Historically, the bar has been set pretty low: Speech protected today almost always amounted to sedition in years past. The Sedition Act of 1798 criminalized “malicious writing” against the government, in large part to tamp down criticism against President John Adams and the Federalist government. Under its provisions, Revolutionary War veteran David Brown spent 18 months in jail for erecting a sign denouncing the Sedition Act and supporting Thomas Jefferson, the man who wrote the right of revolution into the Declaration of Independence.
During World War I, a new Sedition Act helped dissuade antiwar activists and landed Socialist politician Eugene Debs in jail. Revealing Americans’ uneasiness with political prisoners, Debs was allowed to run for president from his cell, winning nearly a million votes. A generation later, Franklin Roosevelt’s administration saw sedition in the very DNA of Japanese-Americans, sending them to internment camps in the western deserts for the duration of World War II.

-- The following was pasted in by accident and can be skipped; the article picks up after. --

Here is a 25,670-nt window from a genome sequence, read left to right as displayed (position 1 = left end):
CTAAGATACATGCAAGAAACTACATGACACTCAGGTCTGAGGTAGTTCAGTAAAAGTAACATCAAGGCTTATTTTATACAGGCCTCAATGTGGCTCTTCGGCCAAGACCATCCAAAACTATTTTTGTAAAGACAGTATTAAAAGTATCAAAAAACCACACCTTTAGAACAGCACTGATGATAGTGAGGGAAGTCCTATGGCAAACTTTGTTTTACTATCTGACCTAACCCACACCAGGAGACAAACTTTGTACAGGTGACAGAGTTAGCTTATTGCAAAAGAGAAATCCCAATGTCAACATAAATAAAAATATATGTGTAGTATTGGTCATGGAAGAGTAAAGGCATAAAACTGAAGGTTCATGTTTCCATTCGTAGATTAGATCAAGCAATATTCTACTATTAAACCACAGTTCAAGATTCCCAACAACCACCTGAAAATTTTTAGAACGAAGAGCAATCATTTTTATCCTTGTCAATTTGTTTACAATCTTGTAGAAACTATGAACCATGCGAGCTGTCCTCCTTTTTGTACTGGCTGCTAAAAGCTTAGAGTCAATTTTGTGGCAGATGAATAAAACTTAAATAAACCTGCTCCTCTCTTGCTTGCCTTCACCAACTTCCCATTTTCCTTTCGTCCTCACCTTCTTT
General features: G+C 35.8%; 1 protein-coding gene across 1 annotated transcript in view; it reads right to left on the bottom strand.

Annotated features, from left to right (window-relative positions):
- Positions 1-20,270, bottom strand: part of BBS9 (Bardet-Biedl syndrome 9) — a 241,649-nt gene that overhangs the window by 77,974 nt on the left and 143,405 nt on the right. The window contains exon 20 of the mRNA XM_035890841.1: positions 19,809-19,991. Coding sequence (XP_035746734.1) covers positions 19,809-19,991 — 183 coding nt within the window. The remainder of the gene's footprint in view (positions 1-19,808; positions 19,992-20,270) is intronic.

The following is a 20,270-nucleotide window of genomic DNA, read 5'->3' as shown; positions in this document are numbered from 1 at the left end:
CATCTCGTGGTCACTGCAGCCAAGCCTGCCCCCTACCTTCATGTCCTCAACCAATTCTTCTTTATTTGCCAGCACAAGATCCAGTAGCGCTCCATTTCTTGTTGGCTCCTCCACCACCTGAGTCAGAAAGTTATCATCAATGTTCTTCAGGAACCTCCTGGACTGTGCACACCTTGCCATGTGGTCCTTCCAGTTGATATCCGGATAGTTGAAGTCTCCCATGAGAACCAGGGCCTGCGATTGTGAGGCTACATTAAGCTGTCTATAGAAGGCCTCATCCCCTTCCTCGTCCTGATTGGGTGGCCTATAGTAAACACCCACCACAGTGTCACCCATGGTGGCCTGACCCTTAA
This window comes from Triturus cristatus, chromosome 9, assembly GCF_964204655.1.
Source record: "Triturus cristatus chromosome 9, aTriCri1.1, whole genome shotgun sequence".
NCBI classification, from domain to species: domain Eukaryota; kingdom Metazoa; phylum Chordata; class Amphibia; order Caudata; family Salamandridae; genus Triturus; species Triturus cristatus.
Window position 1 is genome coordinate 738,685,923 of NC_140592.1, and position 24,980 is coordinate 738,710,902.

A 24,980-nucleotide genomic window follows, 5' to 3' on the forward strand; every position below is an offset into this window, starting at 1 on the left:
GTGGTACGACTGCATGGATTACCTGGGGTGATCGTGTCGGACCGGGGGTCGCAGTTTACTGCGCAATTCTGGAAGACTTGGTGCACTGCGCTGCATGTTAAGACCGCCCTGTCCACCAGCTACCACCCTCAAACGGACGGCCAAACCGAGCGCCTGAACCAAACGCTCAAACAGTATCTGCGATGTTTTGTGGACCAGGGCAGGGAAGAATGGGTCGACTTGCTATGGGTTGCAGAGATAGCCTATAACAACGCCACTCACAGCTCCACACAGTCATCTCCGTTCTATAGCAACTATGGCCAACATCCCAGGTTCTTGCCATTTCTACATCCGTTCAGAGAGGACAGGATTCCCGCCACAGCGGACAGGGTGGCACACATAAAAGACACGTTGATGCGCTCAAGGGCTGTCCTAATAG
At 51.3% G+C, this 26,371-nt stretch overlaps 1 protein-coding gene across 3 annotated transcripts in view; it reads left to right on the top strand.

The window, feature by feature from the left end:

Sedition, then, has been broadly construed in America’s past. But with the rise of civil liberty protections in the last half of the 20th century, speech has been given much looser rein. Even the USA Patriot Act, which had any number of liberty-limiting provisions, rarely constrained freedoms of speech and press outright.